Estrogen and the Transgender Woman
Testosterone and estrogen are the hormones associated with gender. The average male, female and everyone in between have bodies that run on and need both. Today we are going to explore estrogen and the effects of it on the transgender female. Please note before we proceed that if you are currently undergoing or thinking of undergoing hormone replacement therapy with estrogen that we strongly recommend you do so under the care of a physician. There can be many dangers and health risks if estrogen is not administered and monitored properly.
es·tro·gen (pronounced ˈestrəjən) – noun
Any of a group of steroid hormones that promote the development and maintenance of female characteristics of the body. Such hormones are also produced artificially for use in oral contraceptives or to treat menopausal and menstrual disorders.
Hormone Replacement Therapy (HRT) and estrogen
Hormone Replacement Therapy with estrogen is the process of administering the hormone to “male to female” transgender patients in order to induce and maintain the development of female secondary sex characteristics. Though estrogen cannot reverse the effects of puberty, HRT with estrogen can help develop female characteristics and make a patient look more like the female gender they identify with. It causes significant social and psychological changes while affecting your mood, energy, appearance and overall health. Though not a full cure it is very effective at treating patients with gender dysphoria. Estrogen can be administered by injections, pills, patches and sub-dermal pellet implants.
Physical changes associated with estrogen
There are many changes that occur when taking estrogen. Some are permanent and some are reversible.
- Breast development
- Enlarged nipples and areolae
- Stretch marks (for some)
- Redistribution of body fat
- Reduced muscle development
- Decreased libido
- Changes in the texture of the skin
- Significantly reduced and lightened body hair
- Ocular changes – the lens of the eyes changes in curvature
- Reduced gonadal “gonads” size
- Less prominence of veins
- Possible hair growth in balding areas
- Eyebrow hair becomes less “bushy” or scattered
What estrogen cannot change
- Facial Hair: Though there are slight changes estrogen will not remove facial hair
- Voice: The voice will not change without training
- Adam’s Apple: Estrogen will not reduce the size of an Adam’s Apple
- Hips: The width of the hips are not affected in individuals who are past puberty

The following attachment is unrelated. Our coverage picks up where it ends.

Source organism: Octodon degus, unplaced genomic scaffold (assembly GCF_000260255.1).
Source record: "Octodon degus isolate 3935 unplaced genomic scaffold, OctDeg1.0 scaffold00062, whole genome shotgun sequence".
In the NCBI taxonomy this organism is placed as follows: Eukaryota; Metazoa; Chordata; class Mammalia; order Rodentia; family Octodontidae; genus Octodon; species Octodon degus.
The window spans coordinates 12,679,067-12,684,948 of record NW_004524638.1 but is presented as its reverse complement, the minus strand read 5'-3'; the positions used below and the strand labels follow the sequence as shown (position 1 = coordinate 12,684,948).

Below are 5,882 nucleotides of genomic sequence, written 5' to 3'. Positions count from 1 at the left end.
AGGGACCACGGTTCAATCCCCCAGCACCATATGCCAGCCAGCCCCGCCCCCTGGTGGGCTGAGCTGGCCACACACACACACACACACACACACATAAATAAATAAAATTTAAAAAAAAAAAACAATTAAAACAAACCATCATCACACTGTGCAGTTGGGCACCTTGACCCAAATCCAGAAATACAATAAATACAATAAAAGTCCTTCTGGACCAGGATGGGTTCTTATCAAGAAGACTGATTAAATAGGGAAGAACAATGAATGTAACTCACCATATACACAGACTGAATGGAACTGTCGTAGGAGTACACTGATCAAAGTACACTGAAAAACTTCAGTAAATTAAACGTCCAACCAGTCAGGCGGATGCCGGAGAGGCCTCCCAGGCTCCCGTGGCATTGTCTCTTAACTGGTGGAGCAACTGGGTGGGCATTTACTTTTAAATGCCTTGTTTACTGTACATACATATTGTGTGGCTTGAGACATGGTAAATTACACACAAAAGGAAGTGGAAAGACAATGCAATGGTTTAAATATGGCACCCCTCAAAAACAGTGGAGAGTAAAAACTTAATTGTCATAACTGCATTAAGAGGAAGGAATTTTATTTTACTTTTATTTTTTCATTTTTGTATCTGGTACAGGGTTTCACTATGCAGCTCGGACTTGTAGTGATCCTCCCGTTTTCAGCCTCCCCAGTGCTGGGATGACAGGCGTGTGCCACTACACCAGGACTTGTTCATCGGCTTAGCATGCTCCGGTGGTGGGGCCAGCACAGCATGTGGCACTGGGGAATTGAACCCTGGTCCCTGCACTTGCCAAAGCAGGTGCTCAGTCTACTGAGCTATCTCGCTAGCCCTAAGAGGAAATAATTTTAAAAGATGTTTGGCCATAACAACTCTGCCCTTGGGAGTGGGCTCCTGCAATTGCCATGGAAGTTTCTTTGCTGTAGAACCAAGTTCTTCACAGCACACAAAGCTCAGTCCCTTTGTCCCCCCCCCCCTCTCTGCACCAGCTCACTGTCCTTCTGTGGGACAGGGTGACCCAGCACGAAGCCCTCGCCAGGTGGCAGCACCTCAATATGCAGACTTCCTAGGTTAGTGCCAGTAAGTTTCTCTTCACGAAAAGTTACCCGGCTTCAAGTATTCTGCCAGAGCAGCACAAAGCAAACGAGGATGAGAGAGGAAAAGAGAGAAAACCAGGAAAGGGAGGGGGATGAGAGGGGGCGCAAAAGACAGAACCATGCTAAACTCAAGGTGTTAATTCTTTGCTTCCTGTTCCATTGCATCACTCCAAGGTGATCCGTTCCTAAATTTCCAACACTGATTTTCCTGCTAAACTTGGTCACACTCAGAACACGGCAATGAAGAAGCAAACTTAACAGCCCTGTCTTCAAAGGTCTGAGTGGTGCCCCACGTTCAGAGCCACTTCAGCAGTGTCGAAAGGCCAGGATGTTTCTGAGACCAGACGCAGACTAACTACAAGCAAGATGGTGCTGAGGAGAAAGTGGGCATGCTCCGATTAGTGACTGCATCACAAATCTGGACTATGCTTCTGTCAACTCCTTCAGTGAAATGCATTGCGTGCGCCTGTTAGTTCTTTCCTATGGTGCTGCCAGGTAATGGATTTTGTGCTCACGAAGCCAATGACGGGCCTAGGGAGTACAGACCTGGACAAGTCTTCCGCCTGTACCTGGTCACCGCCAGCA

- Brow: Estrogen will not reduce the size of brow ridges
Changes to the face (over time)
- Cheeks: The face can become fuller and more rounded
Other known changes
- The prostate shrinks
- The bladder shrinks
- The line that runs down the underside of the penis and down the middle of the scrotum darkens
- Minor water retention is likely.
The affects on bone structure
Both testosterone and estrogen are needed for healthy bone and to prevent osteoporosis. Estrogen is the predominant sex hormone that slows bone loss. The hips will rotate slightly forward due to changes in the tendons so hip discomfort is not uncommon. If estrogen therapy is conducted prior to the pelvis ossification that occurs around the age of 25, the pelvic outlet and inlet open slightly. This widening will also widen the femora as they are connected to the pelvis. The pelvis will still have some masculine characteristics by default but the end result will be wider hips than a normal male and closer to a cis female.
The body will now tend to accumulate new adipose tissue (fat) in a typically female pattern. This includes the hips, thighs, rear, pubis, upper arms, and breasts.
Metabolic risks associated with estrogen
- Estrogen therapy causes decreased insulin sensitivity which places transgender women at increased risk of developing type II diabetes
- One’s metabolism slows down and one tends to gain weight, lose energy, need more sleep, and become cold more easily. Due to androgen deprivation a loss of muscle tone, a slower metabolism, and physical weakness becomes more evident. Building muscle will take twice as much work than before. However, the addition of a progestogen may increase energy although an increase in appetite may be seen as well.
Possible mental risks associated with estrogen
- Mood changes can occur – including the development of depression
- Migraines can be made worse or unmasked by estrogen therapy
- Estrogens can induce the development of prolactinomas, which is why prolactin levels should periodically be monitored in transgender women.
Typical hormone levels in females and males
Hormone Replacement Therapy can have many great benefits for male to female patients when administered correctly. It can have a positive affect on one’s mental state and the changes that occur to the body are often positive for those who identify as female. In addition to estrogen many male to female transgender patients also take an anti-androgen to reduce the production of testosterone. Some patients also take progestogens, though there is much debate whether it’s use has any benefits. Again we highly recommend you see a medical professional such as an Endocrinologist who has experience treating transgender patients if you are taking or considering taking estrogen.